ETHS 220 Asian in America Photo-ethnography Project Name: YI YANG Professor: Nhung Le Date: December 8, 2011 Asian Religions in America Since Asian culture is widespread through many Asian countries there will be several types of Asia religion to study when talking about the Asian American religion and faith. In this project, we will look at the most popular Asia religion within the Asian culture and populations of the US. Buddhism Hinduism Taoism Buddhism Buddhism was introduced into the United States for more than one hundred years of history. The 19th century, Japan expanded to the Pacific area, so that Buddhism spread with Japanese immigrants into the Hawaiian Islands. And later go into San Francisco and other place.
Changes and Continuities in India over Time From 300600 CE, there were major changes in classical Indian civilizations as new religions were formed, political power was increased, and advancements in math and science were made. However, trade routes continued to flourish while the caste system was supported by the Hindu religion. These helped the patriarchal society flourish in the 300 years. In the classical Indian society, many changes took place, religion being one of the main few. New religions changed the social norms from only Hinduism to Hinduism, Jainism, and Buddhism.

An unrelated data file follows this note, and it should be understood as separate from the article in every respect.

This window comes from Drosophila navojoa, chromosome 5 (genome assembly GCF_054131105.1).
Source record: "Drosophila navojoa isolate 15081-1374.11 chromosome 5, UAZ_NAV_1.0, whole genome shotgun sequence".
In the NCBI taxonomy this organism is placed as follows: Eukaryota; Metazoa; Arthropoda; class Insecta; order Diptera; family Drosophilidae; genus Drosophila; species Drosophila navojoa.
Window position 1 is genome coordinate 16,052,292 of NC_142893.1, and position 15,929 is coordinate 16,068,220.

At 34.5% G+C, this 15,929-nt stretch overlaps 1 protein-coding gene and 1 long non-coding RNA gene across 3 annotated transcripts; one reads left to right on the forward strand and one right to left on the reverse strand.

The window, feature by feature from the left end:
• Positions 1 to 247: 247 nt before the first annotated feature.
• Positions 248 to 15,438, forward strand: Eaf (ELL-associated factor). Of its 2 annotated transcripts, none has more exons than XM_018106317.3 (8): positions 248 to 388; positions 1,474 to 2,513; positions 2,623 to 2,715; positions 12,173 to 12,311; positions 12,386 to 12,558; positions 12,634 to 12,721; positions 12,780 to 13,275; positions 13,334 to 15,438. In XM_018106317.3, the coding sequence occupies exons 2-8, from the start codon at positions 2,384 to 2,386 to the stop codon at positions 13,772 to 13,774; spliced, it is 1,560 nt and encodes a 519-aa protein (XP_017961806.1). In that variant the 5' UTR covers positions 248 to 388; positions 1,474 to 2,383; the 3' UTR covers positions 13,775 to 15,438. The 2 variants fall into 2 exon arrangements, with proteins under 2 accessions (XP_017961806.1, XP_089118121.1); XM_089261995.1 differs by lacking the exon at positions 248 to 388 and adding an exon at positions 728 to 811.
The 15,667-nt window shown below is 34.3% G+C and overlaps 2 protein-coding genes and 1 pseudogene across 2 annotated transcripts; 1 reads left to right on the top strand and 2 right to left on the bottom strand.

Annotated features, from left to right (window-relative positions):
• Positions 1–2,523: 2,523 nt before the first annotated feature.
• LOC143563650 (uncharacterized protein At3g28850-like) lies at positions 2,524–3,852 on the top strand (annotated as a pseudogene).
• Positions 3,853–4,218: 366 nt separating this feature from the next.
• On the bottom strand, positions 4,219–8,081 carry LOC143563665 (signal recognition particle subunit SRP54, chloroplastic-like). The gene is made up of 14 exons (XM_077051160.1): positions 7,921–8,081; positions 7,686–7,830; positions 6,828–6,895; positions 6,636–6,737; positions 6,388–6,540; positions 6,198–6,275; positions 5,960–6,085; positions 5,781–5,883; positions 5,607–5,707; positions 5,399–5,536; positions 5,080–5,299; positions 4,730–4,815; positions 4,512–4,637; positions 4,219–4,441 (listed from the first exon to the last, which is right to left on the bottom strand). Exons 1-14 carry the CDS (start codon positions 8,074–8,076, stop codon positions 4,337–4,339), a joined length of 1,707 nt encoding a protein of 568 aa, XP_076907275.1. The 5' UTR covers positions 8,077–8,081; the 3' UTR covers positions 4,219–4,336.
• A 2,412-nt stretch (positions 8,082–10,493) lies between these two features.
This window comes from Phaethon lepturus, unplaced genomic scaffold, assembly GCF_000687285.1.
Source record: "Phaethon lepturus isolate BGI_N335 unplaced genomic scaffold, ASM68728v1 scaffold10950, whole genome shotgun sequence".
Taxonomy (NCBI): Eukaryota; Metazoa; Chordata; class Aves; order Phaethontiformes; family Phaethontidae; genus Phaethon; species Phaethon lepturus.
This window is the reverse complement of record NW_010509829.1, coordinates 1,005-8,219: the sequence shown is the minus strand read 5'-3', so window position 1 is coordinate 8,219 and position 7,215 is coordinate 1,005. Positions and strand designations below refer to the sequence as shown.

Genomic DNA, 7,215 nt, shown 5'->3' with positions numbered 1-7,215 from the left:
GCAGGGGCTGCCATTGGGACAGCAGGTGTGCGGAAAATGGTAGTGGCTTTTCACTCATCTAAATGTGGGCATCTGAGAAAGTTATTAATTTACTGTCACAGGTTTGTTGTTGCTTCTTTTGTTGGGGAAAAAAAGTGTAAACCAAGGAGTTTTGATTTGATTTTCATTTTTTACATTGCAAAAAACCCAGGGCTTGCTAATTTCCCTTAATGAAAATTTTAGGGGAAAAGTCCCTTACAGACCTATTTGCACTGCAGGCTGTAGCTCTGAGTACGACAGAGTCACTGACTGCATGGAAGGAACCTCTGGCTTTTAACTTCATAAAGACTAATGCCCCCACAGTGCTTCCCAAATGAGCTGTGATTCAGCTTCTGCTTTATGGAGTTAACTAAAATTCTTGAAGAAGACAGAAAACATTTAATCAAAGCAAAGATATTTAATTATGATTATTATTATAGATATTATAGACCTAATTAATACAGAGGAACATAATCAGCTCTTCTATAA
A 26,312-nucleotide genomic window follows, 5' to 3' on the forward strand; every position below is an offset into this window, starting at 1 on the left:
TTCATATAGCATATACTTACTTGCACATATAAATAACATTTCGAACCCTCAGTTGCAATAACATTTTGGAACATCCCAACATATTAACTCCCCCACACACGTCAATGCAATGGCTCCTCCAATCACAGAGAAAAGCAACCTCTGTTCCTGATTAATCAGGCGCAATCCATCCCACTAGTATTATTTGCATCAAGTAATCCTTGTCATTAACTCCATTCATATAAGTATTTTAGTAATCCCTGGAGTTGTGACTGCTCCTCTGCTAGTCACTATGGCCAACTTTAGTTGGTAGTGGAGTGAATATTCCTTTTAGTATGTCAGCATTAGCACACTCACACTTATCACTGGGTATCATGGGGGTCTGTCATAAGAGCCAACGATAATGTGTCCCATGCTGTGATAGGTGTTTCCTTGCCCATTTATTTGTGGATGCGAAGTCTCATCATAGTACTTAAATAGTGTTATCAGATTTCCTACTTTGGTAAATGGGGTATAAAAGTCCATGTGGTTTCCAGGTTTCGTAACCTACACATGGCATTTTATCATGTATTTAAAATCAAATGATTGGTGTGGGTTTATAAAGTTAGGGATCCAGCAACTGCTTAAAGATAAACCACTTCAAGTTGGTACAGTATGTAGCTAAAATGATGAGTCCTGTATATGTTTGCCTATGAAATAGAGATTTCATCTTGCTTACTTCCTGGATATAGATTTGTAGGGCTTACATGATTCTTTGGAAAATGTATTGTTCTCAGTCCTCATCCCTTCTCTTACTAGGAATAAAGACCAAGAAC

Additionally, both believe in the spiritual practices such as meditation, yoga, concentration, and cultivation of states of mind, called mindfulness. While Hinduism and Buddhism share similarities, they also celebrate differences; Hinduism is not founded by any particular prophet and Buddhism was founded by Buddha and Buddhists do not believe in the existence of souls like Hindus, neither do they believe in the sacred texts of the Vedas or any other Hindu scripture. Refuge in the Buddha, the Sangha and Dhamma are the three fundamental requirements of the eight fold path while Hinduism offers many choices to its followers for